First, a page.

Four years ago, the world witnessed the start of one of the most complicated refugee crises ever: the Rohingya crisis. The crisis ensued when the Burmese military junta started a widespread crackdown on the Muslim Rohingya, claiming that it was only fighting insurgents. However, satellite images showed the mass destruction of villages, houses, and vehicles that were burnt down into ashes. This and more acts of violence, such as rape, killing, and abduction drove out about a million Rohingya Muslims to the neighboring Bangladesh, making it the host to the biggest refugee camp in the world. Deplorably, the crisis did not stop there; those refugees have been suffering the tragedies of the harsh life in the camps under bad weather conditions. Not only that but recently there has been a series of arson and acts of violence inside those camps, which has further exacerbated the already critical life conditions of the refugees. The question that arises is whether there is a way out of the Rohingya dilemma or it will persist as one of the worst humanitarian crises! Let’s explore this together.
It is no surprise that the outbreak of the COVID-19 pandemic on a global scale over the last two years has hindered many of the humanitarian efforts, exerting the most profound impact on the Rohingya refugees. Not only did the pandemic impose healthcare-related burdens on the refugee camps amid the scarcity of healthcare aids and equipment, but it also created a more serious economic problem for Bangladesh. That’s why Bangladesh called on through the UN General Assembly the international community to bear its responsibility towards the Muslim Rohingya community and push the Myanmar authorities to allow the repatriation of their citizens back to their homeland as Bangladesh can no longer bear such a huge financial burden.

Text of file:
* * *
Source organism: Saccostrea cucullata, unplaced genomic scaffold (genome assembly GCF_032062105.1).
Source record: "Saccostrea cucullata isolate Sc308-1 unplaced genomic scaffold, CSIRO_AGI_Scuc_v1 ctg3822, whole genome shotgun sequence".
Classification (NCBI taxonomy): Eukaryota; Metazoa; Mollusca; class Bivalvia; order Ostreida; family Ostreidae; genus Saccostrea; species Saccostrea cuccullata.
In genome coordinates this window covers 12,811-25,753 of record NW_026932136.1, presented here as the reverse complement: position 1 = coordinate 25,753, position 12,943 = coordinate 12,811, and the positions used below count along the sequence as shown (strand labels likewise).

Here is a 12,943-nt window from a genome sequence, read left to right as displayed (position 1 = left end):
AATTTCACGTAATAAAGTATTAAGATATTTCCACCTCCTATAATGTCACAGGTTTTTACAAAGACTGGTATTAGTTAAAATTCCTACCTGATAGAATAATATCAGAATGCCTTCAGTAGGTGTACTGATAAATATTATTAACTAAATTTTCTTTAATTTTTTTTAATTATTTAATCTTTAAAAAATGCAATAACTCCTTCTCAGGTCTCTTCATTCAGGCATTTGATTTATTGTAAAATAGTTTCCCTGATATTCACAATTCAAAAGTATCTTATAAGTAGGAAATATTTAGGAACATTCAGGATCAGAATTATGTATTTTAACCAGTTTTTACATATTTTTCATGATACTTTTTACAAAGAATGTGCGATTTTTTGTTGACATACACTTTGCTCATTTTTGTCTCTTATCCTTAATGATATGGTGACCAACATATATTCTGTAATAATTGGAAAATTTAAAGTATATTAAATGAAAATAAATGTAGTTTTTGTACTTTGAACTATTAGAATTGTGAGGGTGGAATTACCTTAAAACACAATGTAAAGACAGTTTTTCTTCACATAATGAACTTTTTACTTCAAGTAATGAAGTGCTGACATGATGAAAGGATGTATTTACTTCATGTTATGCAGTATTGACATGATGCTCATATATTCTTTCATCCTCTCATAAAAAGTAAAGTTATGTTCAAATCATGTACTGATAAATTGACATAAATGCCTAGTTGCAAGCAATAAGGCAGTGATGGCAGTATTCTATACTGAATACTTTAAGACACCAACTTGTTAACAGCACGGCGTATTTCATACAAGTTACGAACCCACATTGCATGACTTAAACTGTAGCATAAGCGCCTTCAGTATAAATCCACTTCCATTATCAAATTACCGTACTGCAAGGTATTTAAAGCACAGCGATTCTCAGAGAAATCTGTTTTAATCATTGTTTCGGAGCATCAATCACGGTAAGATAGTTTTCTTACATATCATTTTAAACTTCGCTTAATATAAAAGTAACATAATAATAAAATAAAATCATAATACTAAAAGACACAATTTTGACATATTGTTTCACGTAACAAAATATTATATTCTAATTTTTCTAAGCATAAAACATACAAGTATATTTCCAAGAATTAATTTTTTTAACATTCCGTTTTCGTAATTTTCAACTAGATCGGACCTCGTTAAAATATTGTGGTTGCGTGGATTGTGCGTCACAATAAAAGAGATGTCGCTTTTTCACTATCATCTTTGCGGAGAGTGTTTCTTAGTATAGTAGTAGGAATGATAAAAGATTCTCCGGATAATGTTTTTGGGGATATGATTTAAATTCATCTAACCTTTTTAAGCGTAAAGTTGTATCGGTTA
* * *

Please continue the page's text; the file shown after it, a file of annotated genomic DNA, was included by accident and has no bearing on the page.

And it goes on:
Days ago, new reports about violence in Myanmar resurfaced, marking new acts of killing and burning, with Save the Children organization reporting 2 of its staff killed among 35 people, including children, on Christmas Eve. In a country with such conditions, will there be a future for talks to bring back their fleeing citizens? Does the international community have the ability to exercise pressure on the Myanmar Government currently under the rule of the military? But most importantly, can the Rohingya people trust such a government that not long ago committed acts of violence, killed people, raped women, and burned villages under the pretext of combating insurgents?
I believe there is an essential need for sincere dialogue to be held between the Rohingya and the government of Myanmar and for serious protection to be guaranteed by the international actors in order to secure a safe return for the Rohingya. Unless this happens, no repatriation seems possible.